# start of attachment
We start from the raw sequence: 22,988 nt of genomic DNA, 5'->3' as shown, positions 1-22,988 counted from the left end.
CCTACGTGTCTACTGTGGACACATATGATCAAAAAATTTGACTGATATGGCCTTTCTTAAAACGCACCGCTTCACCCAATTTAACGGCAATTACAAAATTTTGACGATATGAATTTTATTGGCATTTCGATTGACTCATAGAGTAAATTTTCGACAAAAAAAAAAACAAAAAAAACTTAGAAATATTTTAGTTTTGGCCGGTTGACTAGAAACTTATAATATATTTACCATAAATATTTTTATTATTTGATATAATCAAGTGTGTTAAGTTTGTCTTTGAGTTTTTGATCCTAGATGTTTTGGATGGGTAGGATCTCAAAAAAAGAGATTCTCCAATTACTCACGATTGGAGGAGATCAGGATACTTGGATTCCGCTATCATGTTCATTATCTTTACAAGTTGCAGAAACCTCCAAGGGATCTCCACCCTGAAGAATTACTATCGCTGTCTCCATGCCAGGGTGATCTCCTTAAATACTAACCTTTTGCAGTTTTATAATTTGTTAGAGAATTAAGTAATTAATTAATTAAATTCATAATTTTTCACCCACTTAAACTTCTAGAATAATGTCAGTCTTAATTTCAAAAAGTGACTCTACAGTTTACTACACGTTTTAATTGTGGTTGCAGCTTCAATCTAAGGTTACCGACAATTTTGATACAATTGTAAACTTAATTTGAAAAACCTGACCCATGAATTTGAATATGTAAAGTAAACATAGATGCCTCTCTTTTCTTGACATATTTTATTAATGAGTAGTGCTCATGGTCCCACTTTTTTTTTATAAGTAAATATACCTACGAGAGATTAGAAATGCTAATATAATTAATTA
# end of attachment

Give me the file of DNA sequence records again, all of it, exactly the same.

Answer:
We start from the raw sequence: 22,988 nt of genomic DNA, 5'->3' as shown, positions 1-22,988 counted from the left end.
CCTACGTGTCTACTGTGGACACATATGATCAAAAAATTTGACTGATATGGCCTTTCTTAAAACGCACCGCTTCACCCAATTTAACGGCAATTACAAAATTTTGACGATATGAATTTTATTGGCATTTCGATTGACTCATAGAGTAAATTTTCGACAAAAAAAAAAACAAAAAAAACTTAGAAATATTTTAGTTTTGGCCGGTTGACTAGAAACTTATAATATATTTACCATAAATATTTTTATTATTTGATATAATCAAGTGTGTTAAGTTTGTCTTTGAGTTTTTGATCCTAGATGTTTTGGATGGGTAGGATCTCAAAAAAAGAGATTCTCCAATTACTCACGATTGGAGGAGATCAGGATACTTGGATTCCGCTATCATGTTCATTATCTTTACAAGTTGCAGAAACCTCCAAGGGATCTCCACCCTGAAGAATTACTATCGCTGTCTCCATGCCAGGGTGATCTCCTTAAATACTAACCTTTTGCAGTTTTATAATTTGTTAGAGAATTAAGTAATTAATTAATTAAATTCATAATTTTTCACCCACTTAAACTTCTAGAATAATGTCAGTCTTAATTTCAAAAAGTGACTCTACAGTTTACTACACGTTTTAATTGTGGTTGCAGCTTCAATCTAAGGTTACCGACAATTTTGATACAATTGTAAACTTAATTTGAAAAACCTGACCCATGAATTTGAATATGTAAAGTAAACATAGATGCCTCTCTTTTCTTGACATATTTTATTAATGAGTAGTGCTCATGGTCCCACTTTTTTTTTATAAGTAAATATACCTACGAGAGATTAGAAATGCTAATATAATTAATTA